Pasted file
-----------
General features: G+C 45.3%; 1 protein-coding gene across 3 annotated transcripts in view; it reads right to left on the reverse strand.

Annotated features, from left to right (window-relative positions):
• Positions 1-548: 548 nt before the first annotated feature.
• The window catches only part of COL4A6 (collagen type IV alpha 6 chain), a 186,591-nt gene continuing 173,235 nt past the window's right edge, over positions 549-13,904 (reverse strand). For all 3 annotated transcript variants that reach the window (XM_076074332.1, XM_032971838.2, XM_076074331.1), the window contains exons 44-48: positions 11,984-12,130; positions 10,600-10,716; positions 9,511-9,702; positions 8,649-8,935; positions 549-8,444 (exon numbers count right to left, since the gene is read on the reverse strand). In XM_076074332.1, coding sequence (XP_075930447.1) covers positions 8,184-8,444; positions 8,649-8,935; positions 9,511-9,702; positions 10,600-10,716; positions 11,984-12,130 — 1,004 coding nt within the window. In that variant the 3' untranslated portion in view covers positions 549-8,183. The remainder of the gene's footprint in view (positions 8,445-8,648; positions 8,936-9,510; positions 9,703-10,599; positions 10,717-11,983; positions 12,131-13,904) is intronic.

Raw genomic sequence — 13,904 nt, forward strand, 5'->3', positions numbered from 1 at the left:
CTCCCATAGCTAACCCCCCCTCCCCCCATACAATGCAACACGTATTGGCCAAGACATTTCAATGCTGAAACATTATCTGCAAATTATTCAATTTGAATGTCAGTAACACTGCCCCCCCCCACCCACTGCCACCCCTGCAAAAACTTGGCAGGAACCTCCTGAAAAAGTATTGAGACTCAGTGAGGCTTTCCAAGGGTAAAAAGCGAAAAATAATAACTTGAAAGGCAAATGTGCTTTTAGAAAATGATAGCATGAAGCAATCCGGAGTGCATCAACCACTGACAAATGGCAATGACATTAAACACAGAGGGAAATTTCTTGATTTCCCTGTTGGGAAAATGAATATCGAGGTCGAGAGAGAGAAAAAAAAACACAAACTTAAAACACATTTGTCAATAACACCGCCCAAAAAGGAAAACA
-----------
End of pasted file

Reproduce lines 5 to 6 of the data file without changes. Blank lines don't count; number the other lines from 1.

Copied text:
Raw genomic sequence — 13,904 nt, forward strand, 5'->3', positions numbered from 1 at the left:
CTCCCATAGCTAACCCCCCCTCCCCCCATACAATGCAACACGTATTGGCCAAGACATTTCAATGCTGAAACATTATCTGCAAATTATTCAATTTGAATGTCAGTAACACTGCCCCCCCCCACCCACTGCCACCCCTGCAAAAACTTGGCAGGAACCTCCTGAAAAAGTATTGAGACTCAGTGAGGCTTTCCAAGGGTAAAAAGCGAAAAATAATAACTTGAAAGGCAAATGTGCTTTTAGAAAATGATAGCATGAAGCAATCCGGAGTGCATCAACCACTGACAAATGGCAATGACATTAAACACAGAGGGAAATTTCTTGATTTCCCTGTTGGGAAAATGAATATCGAGGTCGAGAGAGAGAAAAAAAAACACAAACTTAAAACACATTTGTCAATAACACCGCCCAAAAAGGAAAACA